Postural disturbances are one of the first reported symptoms in patients with Multiple Sclerosis (MS). The purpose of this study was to investigate the effect of supervised resistance training on postural control in MS patients. Postural control was assessed using amount of sway variability [Root Mean Square (RMS)] and temporal structure of sway variability [Lyapunov Exponent (LyE)] from 15 MS patients. Posture was evaluated before and after completion of three months of resistance training. There were significant differences between MS patients pretraining and healthy controls for both LyE (p = .000) and RMS (p = .002), but no differences between groups after training. There was a significant decrease in RMS (p = .025) and a significant increase in LyE (p = .049) for MS patients pre- to posttraining. The findings suggested that postural control of MS patients could be affected by a supervised resistance training intervention.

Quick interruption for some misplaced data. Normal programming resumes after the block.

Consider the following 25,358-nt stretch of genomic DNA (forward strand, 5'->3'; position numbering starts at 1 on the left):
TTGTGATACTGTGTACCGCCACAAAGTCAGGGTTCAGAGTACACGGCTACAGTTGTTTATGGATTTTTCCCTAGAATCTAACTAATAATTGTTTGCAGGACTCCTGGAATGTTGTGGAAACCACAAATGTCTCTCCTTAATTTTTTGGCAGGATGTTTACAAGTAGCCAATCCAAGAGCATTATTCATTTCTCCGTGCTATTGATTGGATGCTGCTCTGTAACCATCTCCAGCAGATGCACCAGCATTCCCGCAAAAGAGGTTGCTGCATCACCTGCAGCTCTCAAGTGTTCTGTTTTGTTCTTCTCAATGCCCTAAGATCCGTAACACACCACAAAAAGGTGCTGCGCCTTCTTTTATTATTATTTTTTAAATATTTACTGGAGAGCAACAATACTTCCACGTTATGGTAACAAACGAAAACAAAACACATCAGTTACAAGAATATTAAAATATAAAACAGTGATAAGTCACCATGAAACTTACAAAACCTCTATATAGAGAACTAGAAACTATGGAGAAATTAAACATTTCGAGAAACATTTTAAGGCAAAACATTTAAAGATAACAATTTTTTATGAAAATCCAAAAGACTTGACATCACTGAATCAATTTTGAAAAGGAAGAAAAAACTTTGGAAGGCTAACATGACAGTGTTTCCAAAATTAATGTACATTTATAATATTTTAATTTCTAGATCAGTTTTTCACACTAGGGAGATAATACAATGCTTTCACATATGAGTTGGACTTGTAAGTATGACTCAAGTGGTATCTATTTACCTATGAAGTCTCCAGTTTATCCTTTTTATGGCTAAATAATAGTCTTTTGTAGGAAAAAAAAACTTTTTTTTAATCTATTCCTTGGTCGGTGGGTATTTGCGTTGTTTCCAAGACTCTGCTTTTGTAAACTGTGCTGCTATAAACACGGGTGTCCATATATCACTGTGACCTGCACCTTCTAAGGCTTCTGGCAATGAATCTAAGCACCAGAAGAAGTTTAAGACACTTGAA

Huisinga is with the Nebraska Biomechanics Core Facility, University of Nebraska at Omaha, Omaha, NE. Filipi is with the College of Nursing, University of Nebraska Medical Center, Omaha, NE. Stergiou is with the Nebraska Biomechanics Core Facility, University of Nebraska at Omaha, and the College of Public Health, University of Nebraska Medical Center, Omaha, NE.